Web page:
19 April 2011

The way things work

Way back in March, the former governor of Rio de Janeiro state who was convicted of a series of criminal charges yet was allowed to assume his position as a federal deputy after the October 2010 elections and whose  base is a massive and flexible horde of evangelicals began what is known as a CPI (comissão parlamentar de inquérito) to look into the dealings of the CBF (Brazilian Football Federation) and its notoriously slippery president Ricardo Teixeira.

For those who don't read EVERY post or follow the developments 2014 World Cup with the maniacal passion of a star-crossed lover, this CPI process smacked of the bizarre, but gave hope that there could be a peek inside the black box. A question for my Brazilian readers: how is it that the former governor, convicted on charges of forming a criminal gang as recently as August 2010 and sentenced to two and a half years in prison, begin to think about processing Teixiera? Neither here nor there I reckon, but it might take one to know one. As a reminder, Teixeira is the former son in law of the former FIFA president and is not only the president of the CBF but of the WC organizing committee.

Garotinho was able to get 183 of the required 171 deputies to sign onto his CPI but did not publish their names because he knew that Ricardo Teixeira was in Brasilia making the rounds in Brasilia. But, Garotinho had published partial lists along the way, so it wasn't very hard to find out the names of at least some of them. Only needing to eliminate 13 names from that list was what Teixeira was in Brasilia to do. The result:

On April 14, OGlobo reported a very, very small celebratory piece on the inside of the front page with a picture of a Brazilian National Team shirt and a copy of a letter from the CBF. The text: The creation of the CPI in the Deputies' chamber to investigate the CBF didn't take off. Dozens of deputies removed their signatures, making the iniciative more difficult. They received an official shirt of the national team accompanied by a letter from the CBF president that said: Receive, illustrious deputy, my thanks for the hospitality with which I was received during my visit to Brasilia on the 29th of March. 

Contrary to the celebratory announcement in OGlobo and The Folha de São Paulo, the CPI hasn't completely died. Many deputies did take their names off the CPI list, but some others have apparently signed on. On Garotinho's blog, he insists that the CPI is still going on and he has decided to publish a list of all the deputies who have signed. Let's hope that this thing has not lost its legs.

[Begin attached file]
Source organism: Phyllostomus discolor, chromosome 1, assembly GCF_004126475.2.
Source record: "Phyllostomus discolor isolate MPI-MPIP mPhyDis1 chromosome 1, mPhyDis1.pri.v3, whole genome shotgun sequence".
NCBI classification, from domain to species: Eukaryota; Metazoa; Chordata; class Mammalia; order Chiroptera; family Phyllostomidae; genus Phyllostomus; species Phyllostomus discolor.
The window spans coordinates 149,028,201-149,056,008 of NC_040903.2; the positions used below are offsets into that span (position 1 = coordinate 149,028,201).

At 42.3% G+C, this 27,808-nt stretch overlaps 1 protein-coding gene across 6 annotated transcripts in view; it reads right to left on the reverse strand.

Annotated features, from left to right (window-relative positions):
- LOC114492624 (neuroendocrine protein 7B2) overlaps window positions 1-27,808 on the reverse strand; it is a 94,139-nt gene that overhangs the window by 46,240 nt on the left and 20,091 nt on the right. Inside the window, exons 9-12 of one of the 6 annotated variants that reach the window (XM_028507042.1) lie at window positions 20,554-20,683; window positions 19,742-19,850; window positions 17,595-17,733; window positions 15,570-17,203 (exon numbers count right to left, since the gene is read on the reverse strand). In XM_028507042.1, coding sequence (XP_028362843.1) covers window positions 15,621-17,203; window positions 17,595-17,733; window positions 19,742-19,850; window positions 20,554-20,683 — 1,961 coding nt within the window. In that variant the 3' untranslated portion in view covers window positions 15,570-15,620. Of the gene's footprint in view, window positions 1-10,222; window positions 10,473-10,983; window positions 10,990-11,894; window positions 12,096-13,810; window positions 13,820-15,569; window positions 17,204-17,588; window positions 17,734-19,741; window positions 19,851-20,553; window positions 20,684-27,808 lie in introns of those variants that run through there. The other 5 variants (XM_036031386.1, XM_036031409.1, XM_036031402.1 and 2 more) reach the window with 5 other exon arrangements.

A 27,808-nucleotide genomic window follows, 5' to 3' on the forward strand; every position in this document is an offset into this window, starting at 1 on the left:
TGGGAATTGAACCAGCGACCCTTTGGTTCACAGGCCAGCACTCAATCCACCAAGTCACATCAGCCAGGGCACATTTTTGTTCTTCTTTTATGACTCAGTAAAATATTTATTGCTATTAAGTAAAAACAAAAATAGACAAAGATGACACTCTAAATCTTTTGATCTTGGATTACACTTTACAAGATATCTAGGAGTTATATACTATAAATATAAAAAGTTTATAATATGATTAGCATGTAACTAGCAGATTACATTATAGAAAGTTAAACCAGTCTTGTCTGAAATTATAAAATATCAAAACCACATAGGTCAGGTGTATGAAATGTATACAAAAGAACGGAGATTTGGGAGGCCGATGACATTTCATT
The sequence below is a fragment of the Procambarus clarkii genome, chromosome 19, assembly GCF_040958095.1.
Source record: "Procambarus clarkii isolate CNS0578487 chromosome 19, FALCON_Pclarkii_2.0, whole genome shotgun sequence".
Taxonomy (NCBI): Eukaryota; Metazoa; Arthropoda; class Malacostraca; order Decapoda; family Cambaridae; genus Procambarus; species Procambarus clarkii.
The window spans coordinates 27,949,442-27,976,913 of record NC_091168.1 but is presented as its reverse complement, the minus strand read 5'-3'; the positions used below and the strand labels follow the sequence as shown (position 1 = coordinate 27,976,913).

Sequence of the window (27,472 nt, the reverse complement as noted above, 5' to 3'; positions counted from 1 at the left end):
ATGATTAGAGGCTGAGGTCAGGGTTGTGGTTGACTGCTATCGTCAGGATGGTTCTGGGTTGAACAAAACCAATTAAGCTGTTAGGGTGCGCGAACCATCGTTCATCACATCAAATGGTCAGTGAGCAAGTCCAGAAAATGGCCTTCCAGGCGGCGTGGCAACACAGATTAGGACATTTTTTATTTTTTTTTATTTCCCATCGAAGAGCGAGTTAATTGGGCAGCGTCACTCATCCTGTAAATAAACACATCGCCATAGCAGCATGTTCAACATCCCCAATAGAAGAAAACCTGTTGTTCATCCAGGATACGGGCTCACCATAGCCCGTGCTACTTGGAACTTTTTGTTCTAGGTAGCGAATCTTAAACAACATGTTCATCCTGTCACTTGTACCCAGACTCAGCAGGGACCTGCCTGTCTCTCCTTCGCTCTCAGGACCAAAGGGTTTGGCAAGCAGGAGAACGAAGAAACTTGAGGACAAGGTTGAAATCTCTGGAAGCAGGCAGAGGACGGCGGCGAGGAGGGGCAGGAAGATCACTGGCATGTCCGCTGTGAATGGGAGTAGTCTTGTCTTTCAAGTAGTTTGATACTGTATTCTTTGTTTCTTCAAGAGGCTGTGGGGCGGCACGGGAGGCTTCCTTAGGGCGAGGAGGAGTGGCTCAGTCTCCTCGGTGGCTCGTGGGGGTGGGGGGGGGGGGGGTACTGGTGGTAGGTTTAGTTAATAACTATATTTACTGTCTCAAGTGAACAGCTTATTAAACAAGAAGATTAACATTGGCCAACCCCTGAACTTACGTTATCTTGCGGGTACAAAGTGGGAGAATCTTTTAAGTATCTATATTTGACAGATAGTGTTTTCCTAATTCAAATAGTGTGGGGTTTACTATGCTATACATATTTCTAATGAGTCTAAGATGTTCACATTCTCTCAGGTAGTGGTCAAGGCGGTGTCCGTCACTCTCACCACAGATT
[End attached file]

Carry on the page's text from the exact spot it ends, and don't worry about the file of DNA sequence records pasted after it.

This is not the first CPI that Texiera and the CBF have confronted. Following the 1994 World Cup there was an investigation into the two plane loads of "stuff" that the World Cup winners brought back from the United States. When the customs agents had the nerve to suggest that Teixeira and the Brazilian Team pay import taxes, they refused, saying that they would not participate in a public parade if they were made to obey the law. A CPI was opened into that case, but nothing came of it.

Following the strange events of the 1998 World Cup when Ronaldo Fenomeno was mysteriously ill before the final and then Brazil had their arses handed to them by Zidane's head, a CPI was opened into the relationships and contracts between the CBF, Nike, and Traffic. Some day I'll hve time to read through all of this stuff, but then again, it doesn't seem to do much good as the more one knows the angrier one gets.

In sum, in the lead up to the 2014 World Cup convicted criminals are pursuing suspected criminals who spend their days hopping back and forth between cities and offices, distributing hundred dollar soccer jerseys as a way of escaping legal proceedings.

As if to add insult to injury, in the conclusion to a paper comparing the 2010 and 2014 World Cups, Luiz Martins de Melo from the Economics Institute at the Federal University of Rio de Janeiro, after pages of critical insight justifies the estimated R$30 billion public expenditure in the World Cup by suggesting: "Perhaps, given the cultural importance of football for Brazilians, the most outstanding result of hosting the World Cup will be to overcome the trauma of the 1950 World Cup defeat to Uruguay. This intangible outcome is priceless."  And if they don't win? The intangible outcome will be what?

This is the way things work. I'm getting used to it. You?

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